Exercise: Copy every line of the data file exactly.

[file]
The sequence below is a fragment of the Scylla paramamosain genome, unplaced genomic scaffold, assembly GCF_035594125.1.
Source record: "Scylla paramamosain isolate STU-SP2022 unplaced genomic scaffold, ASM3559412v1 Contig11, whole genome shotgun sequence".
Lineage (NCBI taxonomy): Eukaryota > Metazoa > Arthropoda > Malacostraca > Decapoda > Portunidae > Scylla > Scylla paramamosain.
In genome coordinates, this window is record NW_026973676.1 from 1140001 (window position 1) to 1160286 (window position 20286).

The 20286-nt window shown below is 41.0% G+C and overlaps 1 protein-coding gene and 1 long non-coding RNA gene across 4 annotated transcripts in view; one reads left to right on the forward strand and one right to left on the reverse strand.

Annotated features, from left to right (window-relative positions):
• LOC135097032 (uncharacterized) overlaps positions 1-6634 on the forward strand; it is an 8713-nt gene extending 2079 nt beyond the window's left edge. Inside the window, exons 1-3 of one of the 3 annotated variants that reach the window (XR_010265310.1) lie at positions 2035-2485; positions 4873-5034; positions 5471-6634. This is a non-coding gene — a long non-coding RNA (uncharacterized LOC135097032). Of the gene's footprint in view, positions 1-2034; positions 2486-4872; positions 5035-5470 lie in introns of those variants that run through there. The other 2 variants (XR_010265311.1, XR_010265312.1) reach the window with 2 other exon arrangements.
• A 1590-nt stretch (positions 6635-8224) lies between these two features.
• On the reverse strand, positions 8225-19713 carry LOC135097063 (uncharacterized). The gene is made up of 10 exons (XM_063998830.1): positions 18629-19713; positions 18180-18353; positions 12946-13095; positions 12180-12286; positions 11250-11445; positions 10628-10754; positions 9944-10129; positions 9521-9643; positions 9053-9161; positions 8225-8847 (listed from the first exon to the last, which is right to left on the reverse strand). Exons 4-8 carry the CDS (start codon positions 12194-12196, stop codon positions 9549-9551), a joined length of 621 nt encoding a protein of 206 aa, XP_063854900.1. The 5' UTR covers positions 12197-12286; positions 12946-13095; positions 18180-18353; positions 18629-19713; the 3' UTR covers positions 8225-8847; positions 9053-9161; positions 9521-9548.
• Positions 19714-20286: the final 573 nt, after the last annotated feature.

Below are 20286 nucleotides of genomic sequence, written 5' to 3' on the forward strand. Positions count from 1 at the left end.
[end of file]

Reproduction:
The sequence below is a fragment of the Scylla paramamosain genome, unplaced genomic scaffold, assembly GCF_035594125.1.
Source record: "Scylla paramamosain isolate STU-SP2022 unplaced genomic scaffold, ASM3559412v1 Contig11, whole genome shotgun sequence".
Lineage (NCBI taxonomy): Eukaryota > Metazoa > Arthropoda > Malacostraca > Decapoda > Portunidae > Scylla > Scylla paramamosain.
In genome coordinates, this window is record NW_026973676.1 from 1140001 (window position 1) to 1160286 (window position 20286).

The 20286-nt window shown below is 41.0% G+C and overlaps 1 protein-coding gene and 1 long non-coding RNA gene across 4 annotated transcripts in view; one reads left to right on the forward strand and one right to left on the reverse strand.

Annotated features, from left to right (window-relative positions):
• LOC135097032 (uncharacterized) overlaps positions 1-6634 on the forward strand; it is an 8713-nt gene extending 2079 nt beyond the window's left edge. Inside the window, exons 1-3 of one of the 3 annotated variants that reach the window (XR_010265310.1) lie at positions 2035-2485; positions 4873-5034; positions 5471-6634. This is a non-coding gene — a long non-coding RNA (uncharacterized LOC135097032). Of the gene's footprint in view, positions 1-2034; positions 2486-4872; positions 5035-5470 lie in introns of those variants that run through there. The other 2 variants (XR_010265311.1, XR_010265312.1) reach the window with 2 other exon arrangements.
• A 1590-nt stretch (positions 6635-8224) lies between these two features.
• On the reverse strand, positions 8225-19713 carry LOC135097063 (uncharacterized). The gene is made up of 10 exons (XM_063998830.1): positions 18629-19713; positions 18180-18353; positions 12946-13095; positions 12180-12286; positions 11250-11445; positions 10628-10754; positions 9944-10129; positions 9521-9643; positions 9053-9161; positions 8225-8847 (listed from the first exon to the last, which is right to left on the reverse strand). Exons 4-8 carry the CDS (start codon positions 12194-12196, stop codon positions 9549-9551), a joined length of 621 nt encoding a protein of 206 aa, XP_063854900.1. The 5' UTR covers positions 12197-12286; positions 12946-13095; positions 18180-18353; positions 18629-19713; the 3' UTR covers positions 8225-8847; positions 9053-9161; positions 9521-9548.
• Positions 19714-20286: the final 573 nt, after the last annotated feature.

Below are 20286 nucleotides of genomic sequence, written 5' to 3' on the forward strand. Positions count from 1 at the left end.